Jun 25, 2005 · 1 minute read
Will Tear Us Apart doesn’t get more emotional or powerful with you yelling “COME ON!” into the chorus, you know (although it is charming that twenty-five years after the song’s initial release, you still need an auto-cue to know the words).
Also, did anybody see the Slitheen unmasking in the Dance Tent during True Faith
? (that joke courtesy of Bonnie, but good enough to repeat, I think)
Colin and Edith are now telling us about how we’re not going to miss any of the Coldplay set, which is unfortunate. Time to switch off an hour or so, and come back later to see if Lauren and Phil team up for a late-night run again…
Poor fashion choices: One of Interpol sporting a red armband. Nice!
Jun 24, 2005 · 5 minute read
Stansted Airport is like all British airports I’ve been to; it looks lovely on the outside, but when you get inside, it instead looks half-finished, with flimsy wood panels and holes in the concrete walls (they might sever some purpose, but, with the cracked plaster around them, it didn’t look like it).
Okay, a digression: Babyshambles. Why? From a rockist point of view, they can barely play, and their songs don’t meet a Popist perspective at all. I suspect that fluoride in the water has addled people’s brains.
Anyway, the flight to Germany was uneventful, aside from a discouraging moment on the ground where the pilot wiped the front cockpit window with his sleeve. Filled me with confidence, I can tell you.
Lost In Baden Airpark
I would, at this juncture, protest that the predicament that I found myself in was not entirely of my own making. I had done some planning, and a reasonably thorough investigation led me to believe that a bus on the 205 line would take me to Karlsruhe. Imagine my surprise, therefore, when I discovered that there were two 205 lines, each going to different destinations. Adding to the mix was a coach that claimed it was part of the 140 line, which I ignored because it wasn’t what I was looking for. So I waited. The coach drove off.
The bus was now ten minutes late. While waiting, I wandered over to the 140 stop, discovering something curious. Its timetable was exactly the same as the 205 bus I was waiting for. Somehow, I knew that the bus I was waiting for was never going to appear. And the next coach wasn’t coming for another two hours. Oh, and it was approaching 40˚C outside. Excellent.
But then! A 205 bus turned up. I hoped that it would be the right one. I would ask the driver.
Now, I was already feeling twinges of language guilt. I can understand a tiny, tiny bit of German, but not as much as I probably should. These feelings weren’t helped by a guy coming up to me and asking for directions (in German, natch). Anyway, the driver and I struggled, eventually ending up embarrassingly pointing to slots on the timetable. We managed to work out that this wasn’t the bus for where I wanted to go. He drove off, and I was left alone in the airport.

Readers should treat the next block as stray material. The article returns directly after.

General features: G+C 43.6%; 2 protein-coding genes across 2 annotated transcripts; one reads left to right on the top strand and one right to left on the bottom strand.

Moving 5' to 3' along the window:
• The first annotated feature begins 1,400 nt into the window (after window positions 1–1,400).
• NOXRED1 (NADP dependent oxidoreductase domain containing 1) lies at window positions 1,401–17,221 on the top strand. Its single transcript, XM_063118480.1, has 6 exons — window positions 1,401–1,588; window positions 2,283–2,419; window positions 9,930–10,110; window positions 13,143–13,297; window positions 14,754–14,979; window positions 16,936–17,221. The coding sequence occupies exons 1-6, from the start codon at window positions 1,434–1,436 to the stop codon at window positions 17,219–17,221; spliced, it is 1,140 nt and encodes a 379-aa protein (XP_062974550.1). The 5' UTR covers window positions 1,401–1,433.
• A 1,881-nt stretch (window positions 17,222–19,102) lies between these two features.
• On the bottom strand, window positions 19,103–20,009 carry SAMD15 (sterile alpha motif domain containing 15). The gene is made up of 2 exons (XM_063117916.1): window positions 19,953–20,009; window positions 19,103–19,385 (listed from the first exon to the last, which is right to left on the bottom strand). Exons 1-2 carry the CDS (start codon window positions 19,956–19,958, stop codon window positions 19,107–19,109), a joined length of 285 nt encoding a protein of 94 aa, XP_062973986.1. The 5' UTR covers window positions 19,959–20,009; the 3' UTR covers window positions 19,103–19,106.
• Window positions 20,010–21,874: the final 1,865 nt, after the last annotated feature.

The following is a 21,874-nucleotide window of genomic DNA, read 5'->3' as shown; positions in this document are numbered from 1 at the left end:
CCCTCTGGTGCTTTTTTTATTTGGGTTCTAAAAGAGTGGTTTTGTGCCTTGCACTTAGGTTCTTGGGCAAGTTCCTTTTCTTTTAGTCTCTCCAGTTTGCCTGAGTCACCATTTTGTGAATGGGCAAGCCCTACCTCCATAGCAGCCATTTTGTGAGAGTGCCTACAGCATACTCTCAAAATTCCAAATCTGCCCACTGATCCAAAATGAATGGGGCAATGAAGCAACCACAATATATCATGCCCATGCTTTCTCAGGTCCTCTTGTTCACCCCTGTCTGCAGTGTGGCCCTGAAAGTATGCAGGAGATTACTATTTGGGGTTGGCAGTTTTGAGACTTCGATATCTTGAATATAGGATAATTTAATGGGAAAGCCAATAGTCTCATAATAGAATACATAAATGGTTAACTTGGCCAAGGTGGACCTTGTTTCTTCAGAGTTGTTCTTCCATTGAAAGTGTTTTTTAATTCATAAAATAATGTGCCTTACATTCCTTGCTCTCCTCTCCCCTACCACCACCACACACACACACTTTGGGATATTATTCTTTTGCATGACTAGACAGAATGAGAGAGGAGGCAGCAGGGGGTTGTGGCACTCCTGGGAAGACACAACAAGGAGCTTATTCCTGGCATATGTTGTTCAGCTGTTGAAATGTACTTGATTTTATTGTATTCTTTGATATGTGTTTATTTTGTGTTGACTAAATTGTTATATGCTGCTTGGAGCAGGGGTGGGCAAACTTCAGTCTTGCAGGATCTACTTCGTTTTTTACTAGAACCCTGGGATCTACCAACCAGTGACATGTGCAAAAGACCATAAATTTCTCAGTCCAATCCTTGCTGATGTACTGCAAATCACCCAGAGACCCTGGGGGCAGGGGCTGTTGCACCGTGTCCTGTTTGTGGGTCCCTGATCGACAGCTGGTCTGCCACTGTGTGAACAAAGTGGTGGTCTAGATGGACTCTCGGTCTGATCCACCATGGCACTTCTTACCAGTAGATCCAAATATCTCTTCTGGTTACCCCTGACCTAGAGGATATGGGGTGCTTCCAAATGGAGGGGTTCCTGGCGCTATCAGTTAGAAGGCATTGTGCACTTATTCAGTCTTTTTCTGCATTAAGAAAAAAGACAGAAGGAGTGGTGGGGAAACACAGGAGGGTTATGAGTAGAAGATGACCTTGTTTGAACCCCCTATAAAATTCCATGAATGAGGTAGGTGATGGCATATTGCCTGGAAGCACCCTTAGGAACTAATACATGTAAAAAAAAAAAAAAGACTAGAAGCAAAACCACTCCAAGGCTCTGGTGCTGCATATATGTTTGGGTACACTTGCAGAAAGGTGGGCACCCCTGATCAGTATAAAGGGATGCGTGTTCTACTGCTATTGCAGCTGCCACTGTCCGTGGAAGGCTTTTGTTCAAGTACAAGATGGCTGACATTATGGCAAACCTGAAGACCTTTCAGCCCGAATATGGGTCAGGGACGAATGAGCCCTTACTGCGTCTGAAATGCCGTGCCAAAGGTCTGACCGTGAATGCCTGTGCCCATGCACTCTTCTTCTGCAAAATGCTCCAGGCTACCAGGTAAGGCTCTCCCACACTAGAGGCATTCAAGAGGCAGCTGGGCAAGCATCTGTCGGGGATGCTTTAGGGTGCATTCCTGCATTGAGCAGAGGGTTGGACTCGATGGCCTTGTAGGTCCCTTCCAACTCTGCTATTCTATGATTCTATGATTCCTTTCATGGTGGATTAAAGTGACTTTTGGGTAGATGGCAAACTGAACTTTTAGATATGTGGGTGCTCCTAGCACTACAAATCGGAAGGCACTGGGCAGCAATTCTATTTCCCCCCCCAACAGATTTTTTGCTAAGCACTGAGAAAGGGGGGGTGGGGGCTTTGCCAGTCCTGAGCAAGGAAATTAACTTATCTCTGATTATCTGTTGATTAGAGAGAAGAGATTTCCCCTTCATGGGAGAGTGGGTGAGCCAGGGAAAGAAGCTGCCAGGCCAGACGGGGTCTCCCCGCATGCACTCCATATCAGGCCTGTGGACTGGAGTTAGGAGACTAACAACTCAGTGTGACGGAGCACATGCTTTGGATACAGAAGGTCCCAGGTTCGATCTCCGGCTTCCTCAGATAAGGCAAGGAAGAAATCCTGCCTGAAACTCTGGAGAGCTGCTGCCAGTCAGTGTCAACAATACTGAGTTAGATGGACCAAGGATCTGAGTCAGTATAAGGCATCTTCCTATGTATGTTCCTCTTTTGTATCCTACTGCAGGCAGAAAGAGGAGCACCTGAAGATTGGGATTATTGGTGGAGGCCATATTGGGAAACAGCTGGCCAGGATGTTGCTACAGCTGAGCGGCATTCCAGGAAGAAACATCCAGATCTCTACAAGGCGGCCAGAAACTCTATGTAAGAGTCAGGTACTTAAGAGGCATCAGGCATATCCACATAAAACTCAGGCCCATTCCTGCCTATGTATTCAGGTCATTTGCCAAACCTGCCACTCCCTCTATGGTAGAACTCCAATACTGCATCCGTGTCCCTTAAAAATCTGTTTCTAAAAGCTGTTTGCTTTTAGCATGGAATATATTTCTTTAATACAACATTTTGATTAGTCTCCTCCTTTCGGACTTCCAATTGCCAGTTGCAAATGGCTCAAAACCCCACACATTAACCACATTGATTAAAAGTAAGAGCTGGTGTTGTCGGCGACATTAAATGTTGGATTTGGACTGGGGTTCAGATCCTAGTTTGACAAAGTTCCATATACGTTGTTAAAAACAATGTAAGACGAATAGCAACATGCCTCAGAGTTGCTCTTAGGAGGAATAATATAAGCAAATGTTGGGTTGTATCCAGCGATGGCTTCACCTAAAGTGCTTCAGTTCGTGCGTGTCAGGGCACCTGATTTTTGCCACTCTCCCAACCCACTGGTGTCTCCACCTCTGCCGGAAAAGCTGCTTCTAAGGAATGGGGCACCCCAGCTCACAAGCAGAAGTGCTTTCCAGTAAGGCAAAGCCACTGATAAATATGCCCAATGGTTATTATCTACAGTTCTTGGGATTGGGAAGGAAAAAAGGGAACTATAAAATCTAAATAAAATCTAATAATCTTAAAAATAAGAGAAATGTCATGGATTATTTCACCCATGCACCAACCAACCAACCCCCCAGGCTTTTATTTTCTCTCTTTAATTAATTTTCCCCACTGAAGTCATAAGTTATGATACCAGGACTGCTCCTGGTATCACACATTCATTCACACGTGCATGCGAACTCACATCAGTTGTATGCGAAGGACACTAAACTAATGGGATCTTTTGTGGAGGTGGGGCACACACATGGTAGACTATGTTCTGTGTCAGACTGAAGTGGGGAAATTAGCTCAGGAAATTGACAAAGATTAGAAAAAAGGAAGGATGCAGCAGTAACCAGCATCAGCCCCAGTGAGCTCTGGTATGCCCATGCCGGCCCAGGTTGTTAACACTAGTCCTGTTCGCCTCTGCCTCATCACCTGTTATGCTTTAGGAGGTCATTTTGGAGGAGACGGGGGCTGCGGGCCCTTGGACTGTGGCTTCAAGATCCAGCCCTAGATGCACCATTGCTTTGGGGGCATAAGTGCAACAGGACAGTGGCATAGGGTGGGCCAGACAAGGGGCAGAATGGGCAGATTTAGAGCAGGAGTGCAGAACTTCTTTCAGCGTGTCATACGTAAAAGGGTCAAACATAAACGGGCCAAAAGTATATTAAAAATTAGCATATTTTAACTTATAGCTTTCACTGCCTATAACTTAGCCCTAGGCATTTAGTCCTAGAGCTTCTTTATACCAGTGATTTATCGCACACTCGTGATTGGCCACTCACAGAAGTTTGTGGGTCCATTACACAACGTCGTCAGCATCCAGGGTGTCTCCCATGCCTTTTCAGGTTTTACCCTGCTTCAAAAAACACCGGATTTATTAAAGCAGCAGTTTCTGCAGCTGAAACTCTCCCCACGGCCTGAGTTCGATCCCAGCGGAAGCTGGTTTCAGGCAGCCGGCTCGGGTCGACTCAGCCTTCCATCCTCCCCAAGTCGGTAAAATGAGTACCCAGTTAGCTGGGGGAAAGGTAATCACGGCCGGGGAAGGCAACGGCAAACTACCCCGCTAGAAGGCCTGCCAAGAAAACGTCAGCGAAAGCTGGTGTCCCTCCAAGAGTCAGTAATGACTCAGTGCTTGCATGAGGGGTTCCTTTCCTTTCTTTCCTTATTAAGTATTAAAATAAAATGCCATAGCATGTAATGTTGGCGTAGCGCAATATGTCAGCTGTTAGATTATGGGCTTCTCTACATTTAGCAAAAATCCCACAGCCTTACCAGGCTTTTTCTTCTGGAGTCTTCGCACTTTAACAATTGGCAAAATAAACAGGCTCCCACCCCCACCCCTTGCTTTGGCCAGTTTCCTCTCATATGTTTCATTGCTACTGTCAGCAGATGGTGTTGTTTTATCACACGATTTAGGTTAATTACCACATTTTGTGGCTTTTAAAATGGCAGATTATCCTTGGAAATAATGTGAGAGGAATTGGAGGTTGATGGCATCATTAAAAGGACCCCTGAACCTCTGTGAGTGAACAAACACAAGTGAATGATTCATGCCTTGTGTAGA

Sadly, once I have a travel plan, I tend to try and stick to it at all costs, preferring the known to the unknown. As the bus drove away, I realised that I could have got on that bus to the nearest town, Baden-Baden, and instead take a train to Karlsruhe. But no. However, checking the timetables again, I saw that another local 205 bus would be coming in an hour. So I had a choice: I could wait one hour and have an uncertain time at the station, or wait two and go straight to Karlsruhe.
I took the local bus. After a few adventures with the ticket machine, I managed to purchase a train ticket, and twenty minutes later, I came out of Karlsruhe station, right outside the zoo.
I eventually found my hotel, the Novatel, checked in (and played with the fancy radio keycard that you needed to operate the lifts), and then decided to register at the conference itself. Loads of different booths - even Microsoft made an appearance (and stranger still, there wasn’t a group of people hissing at them either)! The Red Hat staff were all wearing red fedoras; initially I thought they were selling them too, but sadly I was wrong.
Wandering around, I bumped into the Open Source Press
, and got to have a look at the book I’m in
. Very nice, if completely incomprehensible to a non-German reader. I talked to Dr. Markus Wirtz, who was the person who asked me to write a chapter for the book; he said lots of complimentary things about my work, which was rather nice. After saying goodbye to him, I had another wander, and then decided to try and find the centre of the city to get something to eat (as my last meal was a bar of Cadbury’s at twelve hours ago)
Karlsruhe has a quite large town centre, and for some reason, with all the trams rolling around, it reminded me of Manchester’s Piccadilly Gardens, only considerably longer. I found an Asian café and managed to order a meal, only coming unstuck when asking for a drink. I though I could get away with ‘ein Coca-Cola Light, bitte’, but apparently not.
On the way back, I went past a cinema that was showing Episode III
. I briefly thought about watching it to see if James Earl Jones would scream “NEEEEIIIIIIIINNN!” at the end, but thought that was quite sad, and so instead had a look around the city’s castle before returning back to the hotel for a run-through of the next day’s presentation, watching BBC World on the TV, and then bed…
To be continued!